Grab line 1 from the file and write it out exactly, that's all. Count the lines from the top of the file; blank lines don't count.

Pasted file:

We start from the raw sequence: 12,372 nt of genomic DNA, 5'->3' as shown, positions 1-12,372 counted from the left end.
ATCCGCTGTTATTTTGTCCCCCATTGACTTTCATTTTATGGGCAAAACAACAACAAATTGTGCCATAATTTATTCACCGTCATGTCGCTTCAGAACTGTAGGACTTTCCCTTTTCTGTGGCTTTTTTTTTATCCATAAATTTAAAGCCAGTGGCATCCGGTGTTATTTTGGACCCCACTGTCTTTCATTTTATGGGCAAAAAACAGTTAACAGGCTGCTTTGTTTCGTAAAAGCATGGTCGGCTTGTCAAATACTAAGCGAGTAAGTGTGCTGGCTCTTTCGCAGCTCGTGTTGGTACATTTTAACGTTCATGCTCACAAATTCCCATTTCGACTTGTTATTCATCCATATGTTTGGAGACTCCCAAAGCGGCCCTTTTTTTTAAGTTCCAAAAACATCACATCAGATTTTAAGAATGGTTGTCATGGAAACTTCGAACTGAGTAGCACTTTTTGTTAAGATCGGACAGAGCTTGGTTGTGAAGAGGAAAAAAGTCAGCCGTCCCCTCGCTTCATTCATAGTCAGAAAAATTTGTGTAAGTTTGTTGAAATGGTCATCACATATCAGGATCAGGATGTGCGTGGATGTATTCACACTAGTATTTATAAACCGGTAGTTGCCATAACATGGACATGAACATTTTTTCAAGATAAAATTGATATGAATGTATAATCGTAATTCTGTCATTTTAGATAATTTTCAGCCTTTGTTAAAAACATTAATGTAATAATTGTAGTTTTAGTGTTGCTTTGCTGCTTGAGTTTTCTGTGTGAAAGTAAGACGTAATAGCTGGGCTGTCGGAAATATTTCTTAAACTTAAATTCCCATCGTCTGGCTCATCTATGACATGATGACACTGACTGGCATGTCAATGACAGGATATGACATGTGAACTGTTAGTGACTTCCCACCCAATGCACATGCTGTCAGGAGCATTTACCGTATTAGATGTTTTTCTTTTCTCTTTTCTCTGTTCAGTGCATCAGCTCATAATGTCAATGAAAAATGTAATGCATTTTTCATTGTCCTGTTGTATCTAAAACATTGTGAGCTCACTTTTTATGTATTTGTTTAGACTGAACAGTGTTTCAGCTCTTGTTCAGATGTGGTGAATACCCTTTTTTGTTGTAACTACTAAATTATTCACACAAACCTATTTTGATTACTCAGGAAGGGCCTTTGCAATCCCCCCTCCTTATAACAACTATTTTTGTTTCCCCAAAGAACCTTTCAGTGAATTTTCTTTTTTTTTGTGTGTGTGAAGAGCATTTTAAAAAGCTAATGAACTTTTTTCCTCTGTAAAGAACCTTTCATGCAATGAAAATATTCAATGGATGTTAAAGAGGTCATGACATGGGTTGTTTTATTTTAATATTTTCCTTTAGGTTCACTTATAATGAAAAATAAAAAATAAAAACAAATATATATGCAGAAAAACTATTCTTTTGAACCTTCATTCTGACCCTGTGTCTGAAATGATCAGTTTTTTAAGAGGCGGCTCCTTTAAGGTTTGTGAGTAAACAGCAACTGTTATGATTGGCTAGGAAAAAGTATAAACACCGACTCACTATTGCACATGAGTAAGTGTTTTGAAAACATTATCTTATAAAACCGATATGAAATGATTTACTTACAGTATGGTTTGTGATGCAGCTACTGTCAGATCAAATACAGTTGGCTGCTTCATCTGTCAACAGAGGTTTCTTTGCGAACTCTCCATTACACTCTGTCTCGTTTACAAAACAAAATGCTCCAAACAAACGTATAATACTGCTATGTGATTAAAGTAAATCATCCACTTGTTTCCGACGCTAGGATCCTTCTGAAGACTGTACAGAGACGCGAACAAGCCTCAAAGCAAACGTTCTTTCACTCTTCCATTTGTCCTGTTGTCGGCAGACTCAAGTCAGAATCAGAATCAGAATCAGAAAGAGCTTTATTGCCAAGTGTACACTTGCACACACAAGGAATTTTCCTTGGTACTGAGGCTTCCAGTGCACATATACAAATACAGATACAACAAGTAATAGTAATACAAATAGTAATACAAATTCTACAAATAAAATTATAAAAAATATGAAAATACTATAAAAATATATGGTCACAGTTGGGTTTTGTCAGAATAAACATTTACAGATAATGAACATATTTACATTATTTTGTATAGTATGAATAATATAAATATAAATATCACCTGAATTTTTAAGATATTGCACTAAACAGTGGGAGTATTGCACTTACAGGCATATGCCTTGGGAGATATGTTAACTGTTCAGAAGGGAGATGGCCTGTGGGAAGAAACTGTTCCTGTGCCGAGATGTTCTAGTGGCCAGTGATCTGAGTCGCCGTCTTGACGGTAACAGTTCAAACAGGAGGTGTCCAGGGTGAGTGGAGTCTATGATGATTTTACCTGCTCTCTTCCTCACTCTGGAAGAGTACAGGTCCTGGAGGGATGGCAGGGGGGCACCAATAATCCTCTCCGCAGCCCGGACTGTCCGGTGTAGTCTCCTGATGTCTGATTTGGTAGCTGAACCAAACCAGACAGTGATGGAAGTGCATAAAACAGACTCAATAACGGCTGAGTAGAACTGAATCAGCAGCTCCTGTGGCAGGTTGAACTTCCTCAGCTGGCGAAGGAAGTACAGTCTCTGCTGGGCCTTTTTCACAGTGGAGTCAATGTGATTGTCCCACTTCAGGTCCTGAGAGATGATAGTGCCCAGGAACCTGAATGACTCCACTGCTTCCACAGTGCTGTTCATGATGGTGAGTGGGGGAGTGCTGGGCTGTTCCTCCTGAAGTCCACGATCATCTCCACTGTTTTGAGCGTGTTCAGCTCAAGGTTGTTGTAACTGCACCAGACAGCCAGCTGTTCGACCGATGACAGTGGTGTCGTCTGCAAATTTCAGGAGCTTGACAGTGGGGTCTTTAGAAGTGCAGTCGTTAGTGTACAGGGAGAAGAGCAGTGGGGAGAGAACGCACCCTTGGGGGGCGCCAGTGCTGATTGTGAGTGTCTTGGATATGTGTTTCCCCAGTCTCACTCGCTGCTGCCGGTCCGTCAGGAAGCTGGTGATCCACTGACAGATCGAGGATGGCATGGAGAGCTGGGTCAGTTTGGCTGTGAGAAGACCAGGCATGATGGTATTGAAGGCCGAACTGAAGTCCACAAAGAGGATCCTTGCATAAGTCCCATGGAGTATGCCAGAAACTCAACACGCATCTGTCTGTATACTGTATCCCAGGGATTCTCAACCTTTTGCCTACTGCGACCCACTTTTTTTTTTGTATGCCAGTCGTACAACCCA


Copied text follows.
We start from the raw sequence: 12,372 nt of genomic DNA, 5'->3' as shown, positions 1-12,372 counted from the left end.